SEATTLE, WASHINGTON—To measure distances accurately, you need a precise ruler. And to calibrate your ruler, you need a good standard. Astronomers have discovered that some of their standards and rulers are less trustworthy than they thought. In particular, the prototype of a class of stars used to determine cosmic distances turned up a few surprises, according to scientists presenting new observations here at the 217th meeting of the American Astronomical Society.
Delta Cephei, a star in the northern sky that's visible with the naked eye, gave its name to a class of stars now known as cepheids. These giant stars swell and shrink periodically, causing them to brighten and dim regularly. In the early 20th century, Harvard University astronomer Henrietta Leavitt discovered that the brighter the star, the slower its brightness varies. This Leavitt Law enables astronomers to use cepheids as a cosmic ruler or "standard candle": Just measure how fast they vary, find their average true luminosity from the Leavitt Law, compare this to the apparent brightness in the sky, and out pops the distance, since stars appear fainter when they're farther away.
Checking out cepheids in far-off galaxies made it possible to determine distances to these galaxies, too. But new observations by NASA's Spitzer Space Telescope now indicate that these distance estimates may be influenced by unexpected properties of cepheids. As a cosmic ruler, they are a bit less precise than had been thought, says astrophysicist Massimo Marengo of Iowa State University in Ames. In the future, he adds, "We can and should take this into account."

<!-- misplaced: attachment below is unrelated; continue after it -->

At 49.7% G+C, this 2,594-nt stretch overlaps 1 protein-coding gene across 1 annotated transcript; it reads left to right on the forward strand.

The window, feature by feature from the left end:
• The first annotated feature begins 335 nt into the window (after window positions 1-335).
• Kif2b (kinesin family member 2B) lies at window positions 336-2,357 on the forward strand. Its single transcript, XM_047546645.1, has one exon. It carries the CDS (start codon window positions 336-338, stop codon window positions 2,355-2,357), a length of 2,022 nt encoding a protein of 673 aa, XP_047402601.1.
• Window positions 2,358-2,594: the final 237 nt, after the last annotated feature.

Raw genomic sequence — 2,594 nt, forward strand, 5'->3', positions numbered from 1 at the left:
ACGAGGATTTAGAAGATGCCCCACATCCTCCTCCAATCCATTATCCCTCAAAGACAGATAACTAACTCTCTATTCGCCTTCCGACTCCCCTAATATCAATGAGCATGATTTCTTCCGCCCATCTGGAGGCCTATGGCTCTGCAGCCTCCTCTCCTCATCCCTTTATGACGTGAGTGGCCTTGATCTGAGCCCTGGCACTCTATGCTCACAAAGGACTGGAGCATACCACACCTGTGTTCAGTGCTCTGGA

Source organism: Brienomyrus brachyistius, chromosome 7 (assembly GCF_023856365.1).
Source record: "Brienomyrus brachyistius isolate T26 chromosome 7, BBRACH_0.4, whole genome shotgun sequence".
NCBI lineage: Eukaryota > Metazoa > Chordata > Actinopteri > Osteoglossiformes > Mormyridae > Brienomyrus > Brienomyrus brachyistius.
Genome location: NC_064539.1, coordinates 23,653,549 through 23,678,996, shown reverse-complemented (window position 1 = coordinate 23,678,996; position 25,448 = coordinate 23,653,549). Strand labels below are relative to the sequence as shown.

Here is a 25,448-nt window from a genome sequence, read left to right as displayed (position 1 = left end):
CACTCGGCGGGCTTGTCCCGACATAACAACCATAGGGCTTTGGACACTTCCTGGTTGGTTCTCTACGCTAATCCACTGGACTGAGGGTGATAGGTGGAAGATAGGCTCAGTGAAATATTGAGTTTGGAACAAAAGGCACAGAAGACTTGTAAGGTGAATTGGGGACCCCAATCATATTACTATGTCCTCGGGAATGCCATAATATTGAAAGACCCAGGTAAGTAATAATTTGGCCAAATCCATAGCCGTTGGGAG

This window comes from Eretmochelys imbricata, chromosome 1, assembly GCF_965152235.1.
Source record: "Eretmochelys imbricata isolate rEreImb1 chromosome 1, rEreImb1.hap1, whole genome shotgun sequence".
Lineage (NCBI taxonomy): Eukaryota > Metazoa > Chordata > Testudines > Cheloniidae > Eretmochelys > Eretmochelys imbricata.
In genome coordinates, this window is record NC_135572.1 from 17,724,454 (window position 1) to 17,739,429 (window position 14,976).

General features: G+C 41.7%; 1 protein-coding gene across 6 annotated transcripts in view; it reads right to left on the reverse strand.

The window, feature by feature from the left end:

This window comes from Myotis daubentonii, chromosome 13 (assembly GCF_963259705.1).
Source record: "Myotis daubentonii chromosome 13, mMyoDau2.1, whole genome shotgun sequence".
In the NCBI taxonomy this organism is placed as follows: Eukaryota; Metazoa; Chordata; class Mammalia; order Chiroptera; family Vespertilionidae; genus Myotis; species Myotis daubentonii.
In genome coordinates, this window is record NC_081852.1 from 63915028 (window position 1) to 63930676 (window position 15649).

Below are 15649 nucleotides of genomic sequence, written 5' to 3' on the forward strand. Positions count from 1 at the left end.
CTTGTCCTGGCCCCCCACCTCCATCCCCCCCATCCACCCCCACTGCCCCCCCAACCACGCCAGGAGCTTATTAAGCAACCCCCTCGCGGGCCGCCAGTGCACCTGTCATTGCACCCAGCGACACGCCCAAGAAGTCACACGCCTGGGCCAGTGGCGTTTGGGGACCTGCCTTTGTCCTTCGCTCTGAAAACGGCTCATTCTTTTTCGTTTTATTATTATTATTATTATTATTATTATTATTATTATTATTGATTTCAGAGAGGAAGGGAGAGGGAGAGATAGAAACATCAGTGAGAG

Using the sensitive infrared cameras of Spitzer, Marengo and his colleagues discovered a hitherto unknown nebula of gas and dust surrounding Delta Cephei, sporting a bow shock in the direction of the star's motion through the surrounding thin interstellar gas, similar to the bow wave in front of a ship moving through water. From the known speed of the star and the size of this bow shock, they could calculate that Delta Cephei must be losing mass at a prodigious rate of about 2000 tons per second—a million times faster than the sun. Spitzer found that about 25% of all other cepheids are also surrounded by an infrared nebula.
"I like these results a lot," says astronomer Scott Engle of Villanova University in Pennsylvania, who also studies unexpected behavior of cepheids. "There has been a long-standing problem with the masses of cepheids—they usually turn out to be less massive than theoretical models of stellar evolution had predicted. This discrepancy might be explained if all cepheids experience substantial mass loss."
But it's not all good news. Marengo explains that the nebulae may absorb light, making cepheids appear slightly dimmer than they really are. In principle, this means that astronomers should correct for this effect before applying the Leavitt Law.
Cepheids are not the only cosmic rulers that may need some extra scrutiny. Last week, a team led by astrophysicist Marco Tavani of the University of Rome Tor Vergata announced the detection of energetic gamma-ray flashes from the Crab Nebula, while other scientists have also found the x-rays of this glowing remnant of an exploded star to be not as steady as they thought.
X-ray and gamma-ray astronomers use the Crab Nebula as a standard, says astrophysicist Colleen Wilson-Hodge of NASA's Marshall Space Flight Center in Huntsville, Alabama, so "we need to rethink how we calibrate our instruments." But, adds Tavani, "the Crab Nebula is still the best calibrator we have."
Likewise, cepheids will remain extremely useful for determining cosmic distances, says Marengo. In fact, taking future infrared observations of new instruments like the James Webb Space Telescope into account, distance estimates may even become much more precise.